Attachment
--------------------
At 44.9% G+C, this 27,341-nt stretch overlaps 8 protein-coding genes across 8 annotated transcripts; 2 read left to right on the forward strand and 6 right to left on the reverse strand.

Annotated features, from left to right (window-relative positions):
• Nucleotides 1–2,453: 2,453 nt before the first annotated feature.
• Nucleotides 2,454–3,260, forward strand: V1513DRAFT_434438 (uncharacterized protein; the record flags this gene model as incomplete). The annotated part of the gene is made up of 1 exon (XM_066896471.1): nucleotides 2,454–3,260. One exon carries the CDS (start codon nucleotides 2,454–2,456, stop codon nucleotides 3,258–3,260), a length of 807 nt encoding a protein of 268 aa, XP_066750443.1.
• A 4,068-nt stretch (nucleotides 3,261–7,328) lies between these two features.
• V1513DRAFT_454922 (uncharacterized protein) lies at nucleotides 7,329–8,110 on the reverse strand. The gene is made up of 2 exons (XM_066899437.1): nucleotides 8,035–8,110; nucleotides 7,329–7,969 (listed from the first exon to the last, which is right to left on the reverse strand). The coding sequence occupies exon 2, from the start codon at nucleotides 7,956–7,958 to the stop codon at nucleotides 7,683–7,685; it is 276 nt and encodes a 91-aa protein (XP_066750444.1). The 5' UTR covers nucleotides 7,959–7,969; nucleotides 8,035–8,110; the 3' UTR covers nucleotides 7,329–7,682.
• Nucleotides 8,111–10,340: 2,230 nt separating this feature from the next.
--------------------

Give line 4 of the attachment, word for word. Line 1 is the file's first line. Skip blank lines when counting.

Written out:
• Nucleotides 2,454–3,260, forward strand: V1513DRAFT_434438 (uncharacterized protein; the record flags this gene model as incomplete). The annotated part of the gene is made up of 1 exon (XM_066896471.1): nucleotides 2,454–3,260. One exon carries the CDS (start codon nucleotides 2,454–2,456, stop codon nucleotides 3,258–3,260), a length of 807 nt encoding a protein of 268 aa, XP_066750443.1.